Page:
Fertility: The effects of amprenavir on fertility and general reproductive performance were investigated in male rats (treated for 28 days before mating at doses producing up to twice the expected clinical exposure based on AUC comparisons) and female rats (treated for 15 days before mating through day 17 of gestation at doses producing up to 2 times the expected clinical exposure). Amprenavir did not impair mating or fertility of male or female rats and did not affect the development and maturation of sperm from treated rats. The reproductive performance of the F1 generation born to female rats given amprenavir was not different from control animals.
Pregnancy and Reproduction: Pregnancy Category C. Embryo/fetal development studies were conducted in rats (dosed from 15 days before pairing to day 17 of gestation) and rabbits (dosed from day 8 to day 20 of gestation). In pregnant rabbits, amprenavir administration was associated with abortions and an increased incidence of 3 minor skeletal variations resulting from deficient ossification of the femur, humerus trochlea, and humerus. Systemic exposure at the highest tested dose was approximately one twentieth of the exposure seen at the recommended human dose. In rat fetuses, thymic elongation and incomplete ossification of bones were attributed to amprenavir. Both findings were seen at systemic exposures that were one half of that associated with the recommended human dose.
Pre- and post- natal developmental studies were performed in rats dosed from day 7 of gestation to day 22 of lactation. Reduced body weights (10% to 20%) were observed in the offspring. The systemic exposure associated with this finding was approximately twice the exposure in humans following administration of the recommended human dose. The subsequent development of these offspring, including fertility and reproductive performance, was not affected by the maternal administration of amprenavir.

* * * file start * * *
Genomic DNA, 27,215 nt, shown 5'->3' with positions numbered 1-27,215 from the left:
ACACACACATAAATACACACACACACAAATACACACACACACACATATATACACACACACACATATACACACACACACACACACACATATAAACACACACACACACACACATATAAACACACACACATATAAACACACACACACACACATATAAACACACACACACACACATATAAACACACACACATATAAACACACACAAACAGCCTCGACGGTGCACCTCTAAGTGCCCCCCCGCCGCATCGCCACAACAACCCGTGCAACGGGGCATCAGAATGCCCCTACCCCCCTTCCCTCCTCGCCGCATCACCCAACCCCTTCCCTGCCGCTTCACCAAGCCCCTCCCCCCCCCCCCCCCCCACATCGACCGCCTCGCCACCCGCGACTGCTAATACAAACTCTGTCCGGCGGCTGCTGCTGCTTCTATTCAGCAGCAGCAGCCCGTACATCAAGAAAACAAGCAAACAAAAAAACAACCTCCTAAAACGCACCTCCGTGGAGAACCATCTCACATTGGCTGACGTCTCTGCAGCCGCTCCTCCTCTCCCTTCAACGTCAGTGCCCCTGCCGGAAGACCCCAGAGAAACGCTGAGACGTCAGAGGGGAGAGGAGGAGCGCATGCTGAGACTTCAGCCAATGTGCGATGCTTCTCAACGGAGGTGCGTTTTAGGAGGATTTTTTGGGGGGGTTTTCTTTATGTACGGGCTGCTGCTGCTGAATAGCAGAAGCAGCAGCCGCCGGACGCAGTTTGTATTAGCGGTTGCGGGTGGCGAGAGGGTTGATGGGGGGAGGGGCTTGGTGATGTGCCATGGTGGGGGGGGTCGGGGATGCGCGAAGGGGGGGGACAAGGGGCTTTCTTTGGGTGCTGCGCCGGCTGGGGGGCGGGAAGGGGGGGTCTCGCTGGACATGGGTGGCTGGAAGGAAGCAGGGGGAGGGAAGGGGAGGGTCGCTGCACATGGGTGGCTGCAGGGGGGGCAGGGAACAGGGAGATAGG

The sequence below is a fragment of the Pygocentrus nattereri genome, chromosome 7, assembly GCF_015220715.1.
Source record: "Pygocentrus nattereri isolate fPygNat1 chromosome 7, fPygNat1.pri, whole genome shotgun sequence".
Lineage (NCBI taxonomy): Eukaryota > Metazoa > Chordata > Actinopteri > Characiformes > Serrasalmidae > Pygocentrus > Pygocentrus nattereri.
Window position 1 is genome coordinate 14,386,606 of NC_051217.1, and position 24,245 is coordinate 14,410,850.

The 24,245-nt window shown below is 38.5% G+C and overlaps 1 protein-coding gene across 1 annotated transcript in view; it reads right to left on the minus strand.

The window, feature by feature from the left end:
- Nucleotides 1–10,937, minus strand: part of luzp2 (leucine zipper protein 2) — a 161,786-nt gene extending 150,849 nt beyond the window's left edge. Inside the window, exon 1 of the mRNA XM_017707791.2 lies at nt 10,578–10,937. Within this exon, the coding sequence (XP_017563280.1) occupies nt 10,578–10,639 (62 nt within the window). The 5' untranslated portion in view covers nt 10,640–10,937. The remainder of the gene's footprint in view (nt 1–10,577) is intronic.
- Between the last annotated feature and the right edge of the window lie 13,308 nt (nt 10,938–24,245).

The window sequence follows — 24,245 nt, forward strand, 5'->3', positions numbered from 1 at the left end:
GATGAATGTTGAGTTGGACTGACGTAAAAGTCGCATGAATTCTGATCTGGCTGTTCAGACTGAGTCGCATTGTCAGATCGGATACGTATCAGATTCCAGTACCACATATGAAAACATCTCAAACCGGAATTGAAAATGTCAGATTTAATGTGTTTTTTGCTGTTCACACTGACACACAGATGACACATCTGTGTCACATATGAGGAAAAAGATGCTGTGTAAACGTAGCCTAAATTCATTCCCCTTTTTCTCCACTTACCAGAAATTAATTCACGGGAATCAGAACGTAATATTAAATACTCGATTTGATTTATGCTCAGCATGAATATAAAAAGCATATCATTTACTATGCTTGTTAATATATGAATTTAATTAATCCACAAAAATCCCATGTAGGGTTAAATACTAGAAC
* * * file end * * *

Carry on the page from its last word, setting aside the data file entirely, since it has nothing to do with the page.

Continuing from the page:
There are no adequate and well-controlled studies in pregnant women. AGENERASE should be used during pregnancy only if the potential benefit justifies the potential risk to the fetus.
AGENERASE Oral Solution is contraindicated during pregnancy due to the potential risk of toxicity to the fetus from the high propylene glycol content.
Antiretroviral Pregnancy Registry: To monitor maternal- fetal outcomes of pregnant women exposed to AGENERASE, an Antiretroviral Pregnancy Registry has been established. Physicians are encouraged to register patients by calling 1-800-258-4263.
Nursing Mothers: The Centers for Disease Control and Prevention recommend that HIV-infected mothers not breastfeed their infants to avoid risking postnatal transmission of HIV. Although it is not known if amprenavir is excreted in human milk, amprenavir is secreted into the milk of lactating rats. Because of both the potential for HIV transmission and the potential for serious adverse reactions in nursing infants, mothers should be instructed not to breastfeed if they are receiving AGENERASE.
Pediatric Use: Two hundred fifty-one patients aged 4 and above have received amprenavir as single or multiple doses in studies. An adverse event profile similar to that seen in adults was seen in pediatric patients.
AGENERASE Oral Solution is contraindicated in infants and children below the age of 4 years due to the potential risk of toxicity from the large amount of the excipient, propylene glycol. Please see the complete prescribing information for AGENERASE Oral Solution for full information.
Geriatric Use: Clinical studies of AGENERASE did not include sufficient numbers of patients aged 65 and over to determine whether they respond differently from younger adults. In general, dose selection for an elderly patient should be cautious, reflecting the greater frequency of decreased hepatic, renal, or cardiac function, and of concomitant disease or other drug therapy.
Last reviewed on RxList: 7/16/2008
This monograph has been modified to include the generic and brand name in many instances.